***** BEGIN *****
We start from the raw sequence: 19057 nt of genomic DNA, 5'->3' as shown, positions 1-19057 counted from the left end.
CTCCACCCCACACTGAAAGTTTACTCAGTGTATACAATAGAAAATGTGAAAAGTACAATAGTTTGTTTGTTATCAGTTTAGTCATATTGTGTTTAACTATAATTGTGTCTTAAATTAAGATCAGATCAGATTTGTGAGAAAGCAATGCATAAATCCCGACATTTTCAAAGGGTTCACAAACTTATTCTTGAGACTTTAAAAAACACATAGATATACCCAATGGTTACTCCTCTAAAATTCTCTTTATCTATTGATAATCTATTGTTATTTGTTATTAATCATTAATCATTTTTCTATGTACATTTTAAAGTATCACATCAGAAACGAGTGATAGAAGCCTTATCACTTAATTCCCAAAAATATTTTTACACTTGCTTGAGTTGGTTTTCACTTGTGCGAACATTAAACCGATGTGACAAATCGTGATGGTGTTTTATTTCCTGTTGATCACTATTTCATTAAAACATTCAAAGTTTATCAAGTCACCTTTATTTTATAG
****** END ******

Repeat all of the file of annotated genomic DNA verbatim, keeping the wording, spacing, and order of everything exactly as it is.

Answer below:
We start from the raw sequence: 19057 nt of genomic DNA, 5'->3' as shown, positions 1-19057 counted from the left end.
CTCCACCCCACACTGAAAGTTTACTCAGTGTATACAATAGAAAATGTGAAAAGTACAATAGTTTGTTTGTTATCAGTTTAGTCATATTGTGTTTAACTATAATTGTGTCTTAAATTAAGATCAGATCAGATTTGTGAGAAAGCAATGCATAAATCCCGACATTTTCAAAGGGTTCACAAACTTATTCTTGAGACTTTAAAAAACACATAGATATACCCAATGGTTACTCCTCTAAAATTCTCTTTATCTATTGATAATCTATTGTTATTTGTTATTAATCATTAATCATTTTTCTATGTACATTTTAAAGTATCACATCAGAAACGAGTGATAGAAGCCTTATCACTTAATTCCCAAAAATATTTTTACACTTGCTTGAGTTGGTTTTCACTTGTGCGAACATTAAACCGATGTGACAAATCGTGATGGTGTTTTATTTCCTGTTGATCACTATTTCATTAAAACATTCAAAGTTTATCAAGTCACCTTTATTTTATAG